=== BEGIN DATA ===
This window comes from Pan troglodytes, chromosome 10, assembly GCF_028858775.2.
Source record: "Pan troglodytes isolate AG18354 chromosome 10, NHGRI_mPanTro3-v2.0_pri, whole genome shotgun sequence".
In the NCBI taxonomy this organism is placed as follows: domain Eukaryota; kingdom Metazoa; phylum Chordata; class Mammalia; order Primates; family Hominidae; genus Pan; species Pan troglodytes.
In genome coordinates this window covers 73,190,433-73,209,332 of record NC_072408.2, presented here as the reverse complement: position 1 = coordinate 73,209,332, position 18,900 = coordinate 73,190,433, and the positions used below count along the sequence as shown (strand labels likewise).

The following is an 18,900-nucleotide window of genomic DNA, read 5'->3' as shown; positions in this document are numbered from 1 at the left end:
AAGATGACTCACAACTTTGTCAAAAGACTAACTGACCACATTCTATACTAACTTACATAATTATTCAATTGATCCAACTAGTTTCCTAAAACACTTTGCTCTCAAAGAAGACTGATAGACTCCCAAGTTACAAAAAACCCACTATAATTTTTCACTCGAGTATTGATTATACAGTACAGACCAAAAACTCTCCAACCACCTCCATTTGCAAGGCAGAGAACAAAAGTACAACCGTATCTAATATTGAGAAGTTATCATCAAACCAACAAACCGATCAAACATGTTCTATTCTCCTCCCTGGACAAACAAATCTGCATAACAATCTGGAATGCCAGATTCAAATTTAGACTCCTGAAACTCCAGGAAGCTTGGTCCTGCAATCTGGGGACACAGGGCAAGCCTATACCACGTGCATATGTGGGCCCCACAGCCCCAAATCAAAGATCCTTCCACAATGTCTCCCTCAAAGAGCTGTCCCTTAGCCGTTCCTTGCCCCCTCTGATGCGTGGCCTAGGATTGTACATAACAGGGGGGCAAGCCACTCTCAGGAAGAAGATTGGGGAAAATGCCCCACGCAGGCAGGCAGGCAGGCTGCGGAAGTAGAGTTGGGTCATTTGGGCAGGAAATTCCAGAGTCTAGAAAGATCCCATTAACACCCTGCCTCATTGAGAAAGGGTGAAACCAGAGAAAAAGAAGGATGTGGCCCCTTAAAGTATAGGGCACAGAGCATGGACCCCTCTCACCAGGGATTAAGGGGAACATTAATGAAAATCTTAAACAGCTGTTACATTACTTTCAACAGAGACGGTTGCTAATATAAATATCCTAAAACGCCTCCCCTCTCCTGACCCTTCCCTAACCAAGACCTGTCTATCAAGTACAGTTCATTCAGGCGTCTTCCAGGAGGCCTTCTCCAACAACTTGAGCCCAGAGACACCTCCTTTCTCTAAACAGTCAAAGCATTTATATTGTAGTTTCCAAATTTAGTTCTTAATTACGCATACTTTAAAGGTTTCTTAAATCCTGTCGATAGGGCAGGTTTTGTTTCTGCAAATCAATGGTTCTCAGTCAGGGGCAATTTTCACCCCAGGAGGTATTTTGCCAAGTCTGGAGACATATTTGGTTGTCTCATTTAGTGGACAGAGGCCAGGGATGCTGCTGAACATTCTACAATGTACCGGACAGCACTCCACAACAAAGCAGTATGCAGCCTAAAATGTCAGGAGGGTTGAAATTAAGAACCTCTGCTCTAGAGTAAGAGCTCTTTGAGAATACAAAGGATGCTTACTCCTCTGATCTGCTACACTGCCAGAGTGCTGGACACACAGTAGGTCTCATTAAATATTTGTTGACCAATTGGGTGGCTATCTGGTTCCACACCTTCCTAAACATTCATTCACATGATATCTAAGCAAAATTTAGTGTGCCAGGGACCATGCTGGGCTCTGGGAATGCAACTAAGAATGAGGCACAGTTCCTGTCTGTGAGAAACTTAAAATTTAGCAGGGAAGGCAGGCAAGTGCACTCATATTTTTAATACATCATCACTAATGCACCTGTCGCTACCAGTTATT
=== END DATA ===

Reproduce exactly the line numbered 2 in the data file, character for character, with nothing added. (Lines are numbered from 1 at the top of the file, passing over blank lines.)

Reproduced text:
Source record: "Pan troglodytes isolate AG18354 chromosome 10, NHGRI_mPanTro3-v2.0_pri, whole genome shotgun sequence".